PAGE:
Ambalavasi were Brahmins who lived in temples and managed temple ceremonies and land. They were representatives of the gods, and effectively the landlords. Only the eldest son would be allowed to marry to avoid property disputes. The other sons were permitted to have relationships with daughters of local chiefs, the Nairs, and with courtesans, who were independent women. The story cycle Parayi Petta Panthirukulam composed in the 17th century proclaims how Brahmin fathers produce great sons, no matter which family the child is raised in, even if the mother is ‘low caste’. This is when the term Nambudri, a word of uncertain etymology, emerges to identify the Kerala Brahmin.

The local women did not understand concepts like marriage or fidelity to a man. They had many lovers, and their daughters inherited the property, which were managed by their brothers. The warrior Nair communities have stories of many Brahmin sons-in-law, while coastal mercantile people speak of Jewish, Christian and Muslim sons-in-law. These were the maha-pillai, or the great-sons, from which comes the term Mapplai or Mopplah.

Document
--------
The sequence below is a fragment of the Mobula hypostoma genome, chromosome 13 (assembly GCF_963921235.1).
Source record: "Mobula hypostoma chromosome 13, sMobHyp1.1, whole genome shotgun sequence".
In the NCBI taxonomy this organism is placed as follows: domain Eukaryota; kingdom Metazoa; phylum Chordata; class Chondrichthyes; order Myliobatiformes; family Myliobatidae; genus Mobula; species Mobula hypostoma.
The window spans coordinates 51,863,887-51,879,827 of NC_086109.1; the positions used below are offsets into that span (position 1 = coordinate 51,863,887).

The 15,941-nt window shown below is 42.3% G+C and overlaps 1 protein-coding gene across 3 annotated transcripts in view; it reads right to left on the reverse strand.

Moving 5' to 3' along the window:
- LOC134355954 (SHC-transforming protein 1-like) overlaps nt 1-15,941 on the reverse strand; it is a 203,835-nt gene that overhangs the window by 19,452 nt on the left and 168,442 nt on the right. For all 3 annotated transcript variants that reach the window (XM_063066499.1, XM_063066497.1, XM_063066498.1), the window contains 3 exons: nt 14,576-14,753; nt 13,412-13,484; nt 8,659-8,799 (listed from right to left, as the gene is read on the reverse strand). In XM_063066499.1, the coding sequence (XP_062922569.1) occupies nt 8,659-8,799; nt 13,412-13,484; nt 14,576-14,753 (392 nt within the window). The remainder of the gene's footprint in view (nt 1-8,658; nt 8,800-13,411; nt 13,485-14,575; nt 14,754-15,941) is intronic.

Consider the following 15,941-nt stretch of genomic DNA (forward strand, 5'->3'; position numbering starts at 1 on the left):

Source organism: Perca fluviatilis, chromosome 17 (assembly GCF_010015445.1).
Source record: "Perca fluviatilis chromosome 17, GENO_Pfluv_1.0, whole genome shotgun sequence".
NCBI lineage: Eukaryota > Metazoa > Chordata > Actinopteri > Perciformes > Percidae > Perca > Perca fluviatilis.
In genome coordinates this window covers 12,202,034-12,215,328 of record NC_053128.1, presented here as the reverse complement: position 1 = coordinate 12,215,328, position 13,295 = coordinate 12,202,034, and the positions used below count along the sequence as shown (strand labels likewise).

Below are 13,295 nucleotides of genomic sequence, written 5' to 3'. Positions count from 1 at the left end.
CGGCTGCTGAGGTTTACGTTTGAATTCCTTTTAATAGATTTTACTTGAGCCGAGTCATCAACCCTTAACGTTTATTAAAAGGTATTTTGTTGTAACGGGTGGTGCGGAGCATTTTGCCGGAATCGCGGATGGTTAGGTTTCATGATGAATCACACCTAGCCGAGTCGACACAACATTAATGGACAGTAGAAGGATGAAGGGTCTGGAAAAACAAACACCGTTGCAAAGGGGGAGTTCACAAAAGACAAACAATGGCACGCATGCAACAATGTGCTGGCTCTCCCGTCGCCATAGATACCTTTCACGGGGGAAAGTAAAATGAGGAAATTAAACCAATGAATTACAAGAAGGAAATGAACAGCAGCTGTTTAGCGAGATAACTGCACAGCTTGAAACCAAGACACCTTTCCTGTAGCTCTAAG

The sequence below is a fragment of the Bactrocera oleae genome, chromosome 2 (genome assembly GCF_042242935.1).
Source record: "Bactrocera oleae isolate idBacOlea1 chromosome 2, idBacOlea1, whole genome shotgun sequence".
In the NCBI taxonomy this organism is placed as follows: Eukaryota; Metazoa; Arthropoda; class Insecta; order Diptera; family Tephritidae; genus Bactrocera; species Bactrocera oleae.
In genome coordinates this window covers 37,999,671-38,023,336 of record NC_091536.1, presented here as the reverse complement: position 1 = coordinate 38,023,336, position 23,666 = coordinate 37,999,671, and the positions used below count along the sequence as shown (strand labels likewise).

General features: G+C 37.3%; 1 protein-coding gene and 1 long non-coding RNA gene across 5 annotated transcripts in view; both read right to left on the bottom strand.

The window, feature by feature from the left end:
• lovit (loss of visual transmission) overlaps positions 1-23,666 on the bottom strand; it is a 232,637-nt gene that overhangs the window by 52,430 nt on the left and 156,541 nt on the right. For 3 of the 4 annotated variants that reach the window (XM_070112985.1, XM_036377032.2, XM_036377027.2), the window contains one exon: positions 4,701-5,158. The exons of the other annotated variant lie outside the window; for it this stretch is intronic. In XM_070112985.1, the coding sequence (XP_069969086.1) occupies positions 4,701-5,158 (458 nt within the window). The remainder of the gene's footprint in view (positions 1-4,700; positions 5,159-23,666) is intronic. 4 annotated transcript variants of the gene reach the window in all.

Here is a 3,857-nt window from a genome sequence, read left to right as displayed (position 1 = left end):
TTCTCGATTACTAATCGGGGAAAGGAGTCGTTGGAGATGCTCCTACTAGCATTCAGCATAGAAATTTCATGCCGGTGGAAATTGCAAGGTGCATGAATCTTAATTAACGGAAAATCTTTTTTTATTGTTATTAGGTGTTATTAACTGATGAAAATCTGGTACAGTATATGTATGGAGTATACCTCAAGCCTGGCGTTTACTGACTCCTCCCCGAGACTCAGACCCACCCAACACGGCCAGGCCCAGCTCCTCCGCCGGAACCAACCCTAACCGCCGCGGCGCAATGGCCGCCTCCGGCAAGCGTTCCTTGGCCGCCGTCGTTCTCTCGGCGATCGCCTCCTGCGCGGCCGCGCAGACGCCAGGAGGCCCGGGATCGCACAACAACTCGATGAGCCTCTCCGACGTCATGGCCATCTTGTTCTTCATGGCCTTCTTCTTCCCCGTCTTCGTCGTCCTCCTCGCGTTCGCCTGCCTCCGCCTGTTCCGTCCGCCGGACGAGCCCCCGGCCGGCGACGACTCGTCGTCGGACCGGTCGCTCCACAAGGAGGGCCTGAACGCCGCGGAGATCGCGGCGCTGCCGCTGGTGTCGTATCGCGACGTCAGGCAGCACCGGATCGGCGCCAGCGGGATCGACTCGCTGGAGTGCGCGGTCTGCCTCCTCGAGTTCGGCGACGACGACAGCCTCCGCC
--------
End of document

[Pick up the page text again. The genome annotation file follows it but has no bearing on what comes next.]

Besides Shiva and Vishnu, temples of Kerala therefore enshrined goddesses who are independent, wild and fierce (Bhagavati) and her powerful sons. The most powerful gods are like Sastha, seated atop mountains, who shun women and practice celibacy. We see how body and sexuality plays a key role in these temples. Not surprisingly, the earliest literature of Kerala is a mix of devotional literature based on Puranic deities like Shiva, Vishnu, Ram and Krishna, and erotic literature with Brahmins courting courtesans, who were often attached to the temples, like the devadasi.